If you're going to France with a valid foreign licence, you should not have any problems driving in the country - provided that you exchange you licence for a French one within the required time period.
Also, cultural differences in driving should not be forgotten - these go beyond the driving-on-the-right/left-side-of-the-road adaption requirement. Before moving, it's also a good idea to read a theory book about driving in France before venturing the French roads. This is especially true if you're moving to a large city.
Exchanging your driver's licence
Anyone living in France for more than one year, regardless of their country of origin, has to exchange their driver's licence for a French one.
However, not everyone exchanging their licence needs to take a driving test. France has agreements with many other States (and not only the EU/EEA but also 15 states in the US, and many other ones) so that the exchange is facilitated and does not require any exams.
As with many other countries, the French traffic law has a points-based system. You lose points on your licence each time you are caught committing a traffic infraction.
For the fist three years, people have a restricted licence, which only allows for six points worth of infractions before being suspended. If you need to exchange your licence in France, and you've had it for less than three years, you will be granted a restricted licence. If it's been less than one year since you've passed your driving test, you will need to put a sticker with the red letter 'A' on the back of your car, to show other drivers that you're inexperienced.
The exchange process is fairly easy, and you will need the following documents:
- a copy of your "carte de sejour" (visa/permit of residence)
- a copy of your passport
- your foreign driver's license
- an official translation of the foreign license
- 2 ID photos
- an envelope, which will be used by the French authorities to send your new licence to you
(Re-)Sitting the Driving License Exam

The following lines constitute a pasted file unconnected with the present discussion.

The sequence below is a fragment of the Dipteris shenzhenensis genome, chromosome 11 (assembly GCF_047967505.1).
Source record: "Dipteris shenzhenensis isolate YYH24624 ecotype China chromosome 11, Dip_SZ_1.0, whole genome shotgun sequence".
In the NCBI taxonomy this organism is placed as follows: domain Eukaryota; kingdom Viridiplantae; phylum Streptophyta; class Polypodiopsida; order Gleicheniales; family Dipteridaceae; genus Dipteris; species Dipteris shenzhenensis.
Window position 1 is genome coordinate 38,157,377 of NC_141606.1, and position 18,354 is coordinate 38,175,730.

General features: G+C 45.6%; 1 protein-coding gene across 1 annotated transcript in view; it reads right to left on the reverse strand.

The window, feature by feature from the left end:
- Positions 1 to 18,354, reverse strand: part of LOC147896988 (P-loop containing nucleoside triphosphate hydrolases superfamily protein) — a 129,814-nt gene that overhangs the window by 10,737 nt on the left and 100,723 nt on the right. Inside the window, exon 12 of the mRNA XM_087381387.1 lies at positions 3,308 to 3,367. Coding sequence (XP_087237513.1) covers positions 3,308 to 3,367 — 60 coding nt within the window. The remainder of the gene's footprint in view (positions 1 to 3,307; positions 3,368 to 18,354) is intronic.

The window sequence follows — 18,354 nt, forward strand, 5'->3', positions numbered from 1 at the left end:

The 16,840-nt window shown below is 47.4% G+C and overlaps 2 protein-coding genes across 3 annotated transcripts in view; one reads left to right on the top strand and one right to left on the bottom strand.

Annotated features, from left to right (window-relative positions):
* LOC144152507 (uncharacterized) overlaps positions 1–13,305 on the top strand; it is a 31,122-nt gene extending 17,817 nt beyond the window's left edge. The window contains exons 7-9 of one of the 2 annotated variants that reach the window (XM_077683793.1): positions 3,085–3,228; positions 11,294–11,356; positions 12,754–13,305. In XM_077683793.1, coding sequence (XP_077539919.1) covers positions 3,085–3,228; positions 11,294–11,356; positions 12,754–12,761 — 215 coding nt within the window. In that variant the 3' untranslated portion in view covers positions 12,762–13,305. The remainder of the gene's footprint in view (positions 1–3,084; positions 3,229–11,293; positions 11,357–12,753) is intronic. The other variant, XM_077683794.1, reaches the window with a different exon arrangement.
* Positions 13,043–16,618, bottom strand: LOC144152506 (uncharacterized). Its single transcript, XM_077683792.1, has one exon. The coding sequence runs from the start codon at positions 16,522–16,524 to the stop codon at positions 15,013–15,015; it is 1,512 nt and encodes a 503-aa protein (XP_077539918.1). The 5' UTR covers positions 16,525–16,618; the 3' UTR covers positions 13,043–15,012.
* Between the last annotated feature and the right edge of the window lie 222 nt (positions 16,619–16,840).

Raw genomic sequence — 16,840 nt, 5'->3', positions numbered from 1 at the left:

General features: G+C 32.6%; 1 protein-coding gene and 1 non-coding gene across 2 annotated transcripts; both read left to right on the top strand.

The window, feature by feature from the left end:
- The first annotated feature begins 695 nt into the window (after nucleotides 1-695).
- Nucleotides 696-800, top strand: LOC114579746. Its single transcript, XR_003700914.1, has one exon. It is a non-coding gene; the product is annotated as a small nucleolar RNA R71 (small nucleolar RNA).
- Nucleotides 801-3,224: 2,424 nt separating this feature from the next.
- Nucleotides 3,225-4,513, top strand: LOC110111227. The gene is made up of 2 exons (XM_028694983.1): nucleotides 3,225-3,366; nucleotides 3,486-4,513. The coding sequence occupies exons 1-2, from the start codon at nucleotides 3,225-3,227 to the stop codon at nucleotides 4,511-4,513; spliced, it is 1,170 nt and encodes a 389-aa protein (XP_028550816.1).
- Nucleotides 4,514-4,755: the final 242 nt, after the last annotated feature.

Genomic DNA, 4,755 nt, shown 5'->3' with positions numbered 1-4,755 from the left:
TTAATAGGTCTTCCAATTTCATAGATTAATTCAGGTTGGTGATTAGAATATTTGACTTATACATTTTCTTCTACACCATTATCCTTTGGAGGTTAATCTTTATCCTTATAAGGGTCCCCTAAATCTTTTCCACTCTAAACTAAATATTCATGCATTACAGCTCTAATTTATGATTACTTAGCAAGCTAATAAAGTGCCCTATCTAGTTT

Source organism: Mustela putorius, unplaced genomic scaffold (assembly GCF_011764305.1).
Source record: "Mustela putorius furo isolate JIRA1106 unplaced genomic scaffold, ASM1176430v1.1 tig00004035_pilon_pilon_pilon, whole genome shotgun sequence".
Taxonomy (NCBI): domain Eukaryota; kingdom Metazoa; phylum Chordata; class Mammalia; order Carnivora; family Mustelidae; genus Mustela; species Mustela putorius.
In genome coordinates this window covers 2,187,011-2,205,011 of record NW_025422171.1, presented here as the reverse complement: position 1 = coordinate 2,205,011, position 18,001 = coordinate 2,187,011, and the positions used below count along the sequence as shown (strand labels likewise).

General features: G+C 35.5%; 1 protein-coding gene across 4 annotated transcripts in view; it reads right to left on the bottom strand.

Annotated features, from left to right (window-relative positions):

Those who can't exchange their driver's licence will need money and patience in order to be able to drive in France.
Getting a driver's licence from scratch can cost up to 900€, depending on the number of driving lessons necessary. This because you will need to get your licence through a driving school (known in French as auto-école). It is the driving school's job to not only educate you when it comes to driving theory and practice, but they also need to help you with the entire process of getting a driver's licence. This includes making your exam appointments with the local authority (préfecture).
The theory test
You can choose to practice for your theory exam either independently, or with the driving school. There is a wealth of materials both online and in French bookstores, which give you all the information you need to pass. When taking the theory exam, you have 30 seconds to answer each question, and you must get 35 out of the 40 questions right. If your French isn't perfect, you can ask for a translator, who can help you read the theory test. This removes the time constraint for the exam.
The practical test
Before you take the practical test, you will need to take some driving lessons.
These lessons are only available to be purchased on a package basis (of eight or 10 hours with a driving instructor, for example). This can be over what is needed by an experienced driver who is only taking the classes to comply with the French requirement. However, those getting their licence for the first time may find that they need to purchase two or more packages before they are deemed ready to sit the exam.
You can choose an automatic or manual car for your practical test. However, keep in mind that those who take the test with an automatic car will only be allowed to drive automatic vehicles. This is a restriction that will appear on your licence. In addition, if you need to wear glasses or any other special equipment to drive, this will be noted on your licence.
The practical test lasts 20 minutes, and needs to be done wit a car that has two sets of controls, one for you, and the other for the examiner.